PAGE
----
So Jeremiah went over the things that they are suppose to do in a fire…the basics that you learn in kindergarten but they were never taught it. One of the things was, “Stay and hold the door open while all your kids get out of the class then follow them” one of the teachers said, “Honestly, if there is a fire…I’m going to leave my kids and get out of the school” my mom and I just looked at each other thinking, how can this teacher leave thirty 2nd graders and run out the door. My mom turned the teacher next to her and said, “Would she really do that??” and she said, “Of course, she is much more important than the children, she has a husband and a family”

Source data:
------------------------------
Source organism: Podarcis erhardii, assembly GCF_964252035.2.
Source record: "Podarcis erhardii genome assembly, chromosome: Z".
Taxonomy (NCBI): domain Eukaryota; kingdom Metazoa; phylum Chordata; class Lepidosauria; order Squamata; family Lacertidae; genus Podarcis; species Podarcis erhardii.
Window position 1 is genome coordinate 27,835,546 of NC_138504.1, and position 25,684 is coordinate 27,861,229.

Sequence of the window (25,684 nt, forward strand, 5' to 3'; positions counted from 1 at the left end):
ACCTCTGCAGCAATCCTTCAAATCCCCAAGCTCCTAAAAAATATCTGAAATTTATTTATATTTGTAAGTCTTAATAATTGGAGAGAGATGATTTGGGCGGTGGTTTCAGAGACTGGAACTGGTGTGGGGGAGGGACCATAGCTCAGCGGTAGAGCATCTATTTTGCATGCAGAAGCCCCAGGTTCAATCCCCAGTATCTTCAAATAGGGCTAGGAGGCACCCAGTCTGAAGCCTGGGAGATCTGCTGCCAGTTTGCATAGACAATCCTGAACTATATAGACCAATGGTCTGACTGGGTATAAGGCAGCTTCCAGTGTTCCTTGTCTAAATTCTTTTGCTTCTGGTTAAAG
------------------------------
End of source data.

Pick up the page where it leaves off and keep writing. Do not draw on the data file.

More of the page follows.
Live a Life Worthy is written by missionary lady who teaches in northern Iraq (though the above was actually written by one of her friends). I quote the above section because I think it provides an interesting insight into the Iraqi culture.
In America everyone would have proclaimed that would have done their up most to take care of the kids first. When push comes to shove, that might not always be the case, but we all feel obliged to pretend. In Iraq, that pretense is apparently not necessary.
I don’t know that this should really be taken as an example of the relative moral quality of Kurds vs Americans though. I just bet that there are different things that Kurds feel obliged to live up to. For example, if you posed a scenario were you had state how much hospitality to give a wandering stranger, I think you would find that the Kurds would profess to more “moral” where as the Americans would come off as more selfish.
That is just a guess though. I have only ever met one Kurd in my life and he got busted for drug dealing.